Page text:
Music and Studying: Does It Help?

Many people listen to music, especially with headphones on to create their own private little world. But is it a good idea to study while listening to music? The answer: it depends.

There has been a lot of interest in this topic and quite a bit of relevant research. It depends on several factors: type of music, listening to it before/during studying, and the individual’s preferences.

What type of music do you like? If it has lyrics, then don’t listen to it while studying! Basically, listening to speech will impair the mind’s ability to comprehend what is being read or studied at the same time. Think of it like listening to two people talking at the same time; you will not comprehend one or the other very effectively. So lyrics are a definite no-no if you want to retain what you study.

In fact, studies have shown that listening to music you like disturbs your studying even more than listening to music you dislike. One study had three groups recall eight-item lists while in total silence, listening to liked music, and listening to disliked music.

The group in silence did significantly better than either of the other groups, and those listening to music they liked performed the worst of all three groups. So your favorite song may actually impair your cognitive abilities.

What about listening to the classics? Many people don’t enjoy classical music, such as Mozart, yet there is one theory that classical music can help you be smarter, albeit temporarily. In 1993, a researcher named Rauscher played a Mozart sonata (no lyrics, just instrumental music) to college students while having them perform a spatial temporal task. Those listening to the sonata did better on the task than those who did not, but the effect only lasted about 15 minutes.

Nevertheless, this short research blurb went viral quickly with headlines such as ‘Mozart makes you smart’ and suggestions by the media to play classical music to unborn babies to make them more intelligent. The ‘Mozart Effect’ was never intended by the researcher to extend as far as the media took it. The outcome of that research was simply that listening to music you like (it didn’t have to be Mozart) can be better than sitting in silence because it engages the brain. But studying engages the brain, so listening to music does not necessarily mean you will study more effectively.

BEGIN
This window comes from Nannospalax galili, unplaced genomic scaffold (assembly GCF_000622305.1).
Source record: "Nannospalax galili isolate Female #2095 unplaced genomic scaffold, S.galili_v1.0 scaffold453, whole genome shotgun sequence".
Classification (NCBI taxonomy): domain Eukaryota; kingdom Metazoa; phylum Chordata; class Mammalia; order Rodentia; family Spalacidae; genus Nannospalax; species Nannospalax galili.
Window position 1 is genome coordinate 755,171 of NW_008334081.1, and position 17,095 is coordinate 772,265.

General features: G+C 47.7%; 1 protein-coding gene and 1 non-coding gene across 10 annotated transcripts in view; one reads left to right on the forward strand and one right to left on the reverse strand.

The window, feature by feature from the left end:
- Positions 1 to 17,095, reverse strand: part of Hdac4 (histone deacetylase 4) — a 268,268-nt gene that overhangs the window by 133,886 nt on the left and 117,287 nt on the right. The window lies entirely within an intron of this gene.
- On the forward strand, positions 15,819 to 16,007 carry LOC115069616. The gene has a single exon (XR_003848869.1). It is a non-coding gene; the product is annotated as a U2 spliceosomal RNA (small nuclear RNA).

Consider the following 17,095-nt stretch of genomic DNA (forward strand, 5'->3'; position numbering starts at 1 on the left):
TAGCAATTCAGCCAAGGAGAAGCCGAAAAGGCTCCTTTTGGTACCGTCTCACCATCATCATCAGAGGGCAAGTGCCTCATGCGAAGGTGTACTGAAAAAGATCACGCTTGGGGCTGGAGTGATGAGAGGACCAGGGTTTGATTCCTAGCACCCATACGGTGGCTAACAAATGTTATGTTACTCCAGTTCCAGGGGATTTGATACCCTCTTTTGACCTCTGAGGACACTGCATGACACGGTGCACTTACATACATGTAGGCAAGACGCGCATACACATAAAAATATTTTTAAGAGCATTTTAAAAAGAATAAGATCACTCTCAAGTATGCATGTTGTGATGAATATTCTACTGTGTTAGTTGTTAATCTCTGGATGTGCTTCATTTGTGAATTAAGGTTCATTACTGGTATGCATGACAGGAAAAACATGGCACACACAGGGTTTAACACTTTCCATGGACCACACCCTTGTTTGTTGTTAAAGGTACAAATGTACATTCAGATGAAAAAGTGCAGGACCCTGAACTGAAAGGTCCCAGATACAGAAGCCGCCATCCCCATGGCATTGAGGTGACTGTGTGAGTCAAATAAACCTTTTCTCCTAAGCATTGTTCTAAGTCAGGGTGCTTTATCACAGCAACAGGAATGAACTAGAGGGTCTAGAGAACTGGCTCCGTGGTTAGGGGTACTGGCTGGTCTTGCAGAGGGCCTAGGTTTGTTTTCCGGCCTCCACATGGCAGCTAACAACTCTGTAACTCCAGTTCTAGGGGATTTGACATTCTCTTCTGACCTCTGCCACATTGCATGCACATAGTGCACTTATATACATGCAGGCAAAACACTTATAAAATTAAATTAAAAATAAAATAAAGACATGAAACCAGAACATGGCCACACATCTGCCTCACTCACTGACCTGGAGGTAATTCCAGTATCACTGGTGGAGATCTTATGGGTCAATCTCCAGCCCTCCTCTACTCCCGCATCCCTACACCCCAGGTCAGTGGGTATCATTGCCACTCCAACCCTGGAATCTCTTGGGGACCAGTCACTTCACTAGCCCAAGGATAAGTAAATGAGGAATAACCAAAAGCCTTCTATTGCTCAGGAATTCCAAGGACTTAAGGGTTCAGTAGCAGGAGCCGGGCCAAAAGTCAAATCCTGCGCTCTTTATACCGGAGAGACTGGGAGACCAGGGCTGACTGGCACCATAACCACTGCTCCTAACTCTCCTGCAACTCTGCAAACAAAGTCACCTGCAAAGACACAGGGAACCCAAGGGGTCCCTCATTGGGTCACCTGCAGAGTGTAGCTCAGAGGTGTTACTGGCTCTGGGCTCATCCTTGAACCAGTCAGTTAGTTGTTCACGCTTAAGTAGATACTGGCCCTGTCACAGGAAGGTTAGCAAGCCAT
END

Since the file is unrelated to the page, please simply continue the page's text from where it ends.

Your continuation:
Another interesting study suggests that listening to music before studying can enhance what is learned. Dr. Nick Perham, a lecturer in the School of Health Sciences at the University of Wales Institute, Cardiff, states that doing something enjoyable before beginning to study, such as listening to your favorite music, can have a positive effect. He emphasized that it is most important you do something you enjoy before studying, not necessarily even listening to music in particular. So pop those earphones in before hitting the books, then let silence reign for your study period. So if you are someone who loves listening to music, keep in mind that you have convinced yourself that listening to music while studying is beneficial. But you are wrong. Yes, that is what researchers have found.

People think that listening to music helps them study, but studies have found that students’ perceptions that music helps are not accurate based on the study results. Student performances are consistently better with silence during task performance, even though the same students report their performances are better with music. Silence is golden…a sentiment not appreciated enough in today’s high tech world.

Sources and More Information

Cutler, David. Don’t Listen to Music While Studying. December 4, 2013. https://www.edutopia.org/blog/dont-listen-music-while-studying-david-cutler

Doraiswamy, Sheela. Does Music Help You Study? October 8, 2012. https://www.mindthesciencegap.org/2012/10/08/does-music-help-you-study/

Perham, Nick and Sykora, Martinne. Disliked Music can be Better for Performance than Liked Music. January 12, 2012. https://onlinelibrary.wiley.com/doi/10.1002/acp.2826/full

Perham, Nick and Vizard, Joanne. Can Preference for Background Music Mediate the Irrelevant Sound Effect? July 20 2010. https://onlinelibrary.wiley.com/doi/10.1002/acp.1731/full

Spiegel, Alix. ‘Mozart Effect’ Was Just What We Wanted To Hear. June 28, 2010. https://www.npr.org/templates/story/story.php?storyId=128104580
Joanne Ewen, JD, EMT

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